4. I don’t think I have a strong opinion on this either way. While I think it would be hard to make an airtight case from Scripture against women leading worship, I would want to be careful about not breaking the “spirit of the law” when it comes to biblical ideal of male leadership. The more pastoral a worship leader functions in the life of a given church (e.g., giving little sermons between songs, exhorting the congregation to godly living, providing doctrinal instruction within the context of the worship set, etc.) the more I would be hesitant about it. Not because women aren’t capable of doing this, but because this is the function of the elders/pastors of the church. In fact, I wouldn’t want any non-pastoral/elder worship leader (male or female) to aggressively assume this role. But the way we’ve done it at Harvest in the past has been handled sensitively to that issue, and I think our practice falls within the spirit of the NT ideal.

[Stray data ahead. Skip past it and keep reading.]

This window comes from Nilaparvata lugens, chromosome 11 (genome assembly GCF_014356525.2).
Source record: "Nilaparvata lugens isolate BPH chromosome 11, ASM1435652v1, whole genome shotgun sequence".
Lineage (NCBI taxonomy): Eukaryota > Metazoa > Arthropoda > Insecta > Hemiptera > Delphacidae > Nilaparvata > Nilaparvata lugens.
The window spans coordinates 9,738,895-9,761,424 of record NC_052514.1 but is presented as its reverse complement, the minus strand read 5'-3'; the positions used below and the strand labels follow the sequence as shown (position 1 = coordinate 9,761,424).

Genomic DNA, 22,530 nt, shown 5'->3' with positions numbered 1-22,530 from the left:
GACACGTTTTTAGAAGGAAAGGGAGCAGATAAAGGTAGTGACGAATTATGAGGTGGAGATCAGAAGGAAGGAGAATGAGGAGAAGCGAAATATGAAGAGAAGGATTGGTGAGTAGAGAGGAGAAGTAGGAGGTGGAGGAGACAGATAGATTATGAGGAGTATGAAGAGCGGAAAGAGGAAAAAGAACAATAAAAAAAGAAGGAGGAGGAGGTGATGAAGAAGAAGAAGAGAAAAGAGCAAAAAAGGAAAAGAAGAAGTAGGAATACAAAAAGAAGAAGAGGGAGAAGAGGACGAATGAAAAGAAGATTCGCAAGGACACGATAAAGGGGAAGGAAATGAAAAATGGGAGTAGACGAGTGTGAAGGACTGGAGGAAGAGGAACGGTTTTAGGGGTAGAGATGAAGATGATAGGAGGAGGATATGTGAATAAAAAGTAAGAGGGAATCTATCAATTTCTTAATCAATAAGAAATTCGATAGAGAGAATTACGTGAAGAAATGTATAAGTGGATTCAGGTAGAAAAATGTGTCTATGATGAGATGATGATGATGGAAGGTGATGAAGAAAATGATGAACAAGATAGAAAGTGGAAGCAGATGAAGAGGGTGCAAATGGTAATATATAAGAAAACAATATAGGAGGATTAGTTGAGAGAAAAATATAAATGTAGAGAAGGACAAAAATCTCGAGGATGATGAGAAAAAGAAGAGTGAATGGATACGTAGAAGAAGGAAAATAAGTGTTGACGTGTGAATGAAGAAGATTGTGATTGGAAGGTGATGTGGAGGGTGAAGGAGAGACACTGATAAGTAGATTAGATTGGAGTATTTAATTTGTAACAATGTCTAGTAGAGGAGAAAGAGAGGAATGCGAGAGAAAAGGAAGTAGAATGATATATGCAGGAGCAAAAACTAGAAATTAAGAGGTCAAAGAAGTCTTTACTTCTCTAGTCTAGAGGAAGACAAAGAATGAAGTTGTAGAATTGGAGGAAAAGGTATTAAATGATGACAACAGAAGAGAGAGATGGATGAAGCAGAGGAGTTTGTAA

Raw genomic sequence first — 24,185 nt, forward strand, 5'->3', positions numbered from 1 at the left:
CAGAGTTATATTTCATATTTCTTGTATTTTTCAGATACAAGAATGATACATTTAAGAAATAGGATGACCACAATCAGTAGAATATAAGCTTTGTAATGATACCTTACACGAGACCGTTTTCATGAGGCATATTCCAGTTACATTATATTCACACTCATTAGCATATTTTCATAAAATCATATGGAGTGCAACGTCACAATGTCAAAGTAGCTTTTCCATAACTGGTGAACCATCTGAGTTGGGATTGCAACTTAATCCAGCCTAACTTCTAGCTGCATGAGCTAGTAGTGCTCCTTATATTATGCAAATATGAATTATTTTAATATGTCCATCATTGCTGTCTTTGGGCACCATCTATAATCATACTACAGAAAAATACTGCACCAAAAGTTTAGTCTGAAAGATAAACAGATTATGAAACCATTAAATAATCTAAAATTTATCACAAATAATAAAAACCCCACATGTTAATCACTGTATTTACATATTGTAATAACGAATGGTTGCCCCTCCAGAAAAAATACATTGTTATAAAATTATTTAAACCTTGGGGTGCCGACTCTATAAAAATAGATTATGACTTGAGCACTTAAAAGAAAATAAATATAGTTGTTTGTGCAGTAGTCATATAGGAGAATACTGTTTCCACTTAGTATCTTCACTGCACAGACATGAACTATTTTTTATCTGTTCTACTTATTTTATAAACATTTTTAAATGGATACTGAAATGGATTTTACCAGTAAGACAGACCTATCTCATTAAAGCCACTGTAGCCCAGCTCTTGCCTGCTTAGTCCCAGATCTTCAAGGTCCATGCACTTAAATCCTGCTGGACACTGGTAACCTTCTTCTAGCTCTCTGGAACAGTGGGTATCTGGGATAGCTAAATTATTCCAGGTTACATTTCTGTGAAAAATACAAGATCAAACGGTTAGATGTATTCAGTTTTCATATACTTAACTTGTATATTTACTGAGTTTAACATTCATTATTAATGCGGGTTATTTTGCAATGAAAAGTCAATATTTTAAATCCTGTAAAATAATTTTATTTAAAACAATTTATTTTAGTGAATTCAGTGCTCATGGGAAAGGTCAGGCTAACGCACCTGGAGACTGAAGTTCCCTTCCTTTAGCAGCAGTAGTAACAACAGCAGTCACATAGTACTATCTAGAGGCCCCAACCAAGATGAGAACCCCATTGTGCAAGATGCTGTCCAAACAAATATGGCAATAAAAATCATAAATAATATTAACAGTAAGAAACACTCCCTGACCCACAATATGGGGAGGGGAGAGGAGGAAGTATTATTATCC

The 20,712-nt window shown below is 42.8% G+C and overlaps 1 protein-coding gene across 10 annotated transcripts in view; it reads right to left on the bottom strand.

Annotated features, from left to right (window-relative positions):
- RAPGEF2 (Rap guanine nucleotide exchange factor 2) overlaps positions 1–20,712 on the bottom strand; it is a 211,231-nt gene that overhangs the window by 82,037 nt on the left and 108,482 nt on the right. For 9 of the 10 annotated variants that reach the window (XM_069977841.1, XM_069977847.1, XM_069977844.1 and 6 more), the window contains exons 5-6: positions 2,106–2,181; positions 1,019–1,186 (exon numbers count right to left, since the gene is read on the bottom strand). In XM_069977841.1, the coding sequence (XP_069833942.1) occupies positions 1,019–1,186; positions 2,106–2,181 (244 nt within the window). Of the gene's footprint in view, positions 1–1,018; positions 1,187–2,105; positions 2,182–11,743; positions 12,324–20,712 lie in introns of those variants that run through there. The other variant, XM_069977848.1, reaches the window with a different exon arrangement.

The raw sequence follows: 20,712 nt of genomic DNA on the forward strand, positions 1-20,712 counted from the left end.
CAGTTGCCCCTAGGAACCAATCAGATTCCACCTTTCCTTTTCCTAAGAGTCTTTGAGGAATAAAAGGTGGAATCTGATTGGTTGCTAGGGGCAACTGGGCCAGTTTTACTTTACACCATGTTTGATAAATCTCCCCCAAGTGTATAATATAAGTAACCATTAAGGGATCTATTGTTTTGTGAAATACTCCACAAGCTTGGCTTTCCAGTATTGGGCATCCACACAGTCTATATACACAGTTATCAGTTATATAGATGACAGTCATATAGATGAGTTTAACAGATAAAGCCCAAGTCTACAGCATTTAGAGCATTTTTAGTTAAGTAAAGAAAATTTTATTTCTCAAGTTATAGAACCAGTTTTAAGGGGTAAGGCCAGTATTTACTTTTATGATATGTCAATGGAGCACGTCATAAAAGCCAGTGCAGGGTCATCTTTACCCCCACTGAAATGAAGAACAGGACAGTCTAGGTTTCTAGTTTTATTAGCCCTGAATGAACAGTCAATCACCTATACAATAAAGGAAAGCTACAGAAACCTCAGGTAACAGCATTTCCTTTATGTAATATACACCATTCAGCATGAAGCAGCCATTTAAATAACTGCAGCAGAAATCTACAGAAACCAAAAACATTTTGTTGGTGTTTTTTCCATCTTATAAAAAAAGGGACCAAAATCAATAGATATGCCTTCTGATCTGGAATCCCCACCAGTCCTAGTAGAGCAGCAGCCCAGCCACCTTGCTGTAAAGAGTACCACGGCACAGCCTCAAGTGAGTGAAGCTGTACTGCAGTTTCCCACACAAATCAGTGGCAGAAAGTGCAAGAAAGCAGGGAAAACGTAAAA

5. @ Zach: isn’t it interesting that some churches, people are trying to get MEN involved, (http://www.amazon.com/Why-Men-Hate-Going-Church/dp/0785260382) and others are “trying to figure out creative ways to get more women involved in our services.”

    @ Gerald. I agree. And Bob Kauflin’s article is written very similarly.

    You’ve got my favorite quote so far: “I wouldn’t want any non-pastoral/elder worship leader (male or female) to aggressively assume this role.”

  6. Without debating the semantics of word usage, aren’t we implying pastoral function when we refer to leadership of people in a congregational setting? My good old Mac widget dictionary defines the word “leader” as: “the person who commands a group, organization, or country. Call the function what you will, but we ought to have higher expectations for the “worship leader” than simply some person singing songs. Worship Leaders are, in essence, leading through example and exhortation, the congregation to the Throne of God. In my mind it’s difficult to say that’s not pastoral in nature.

    Great post and discussion!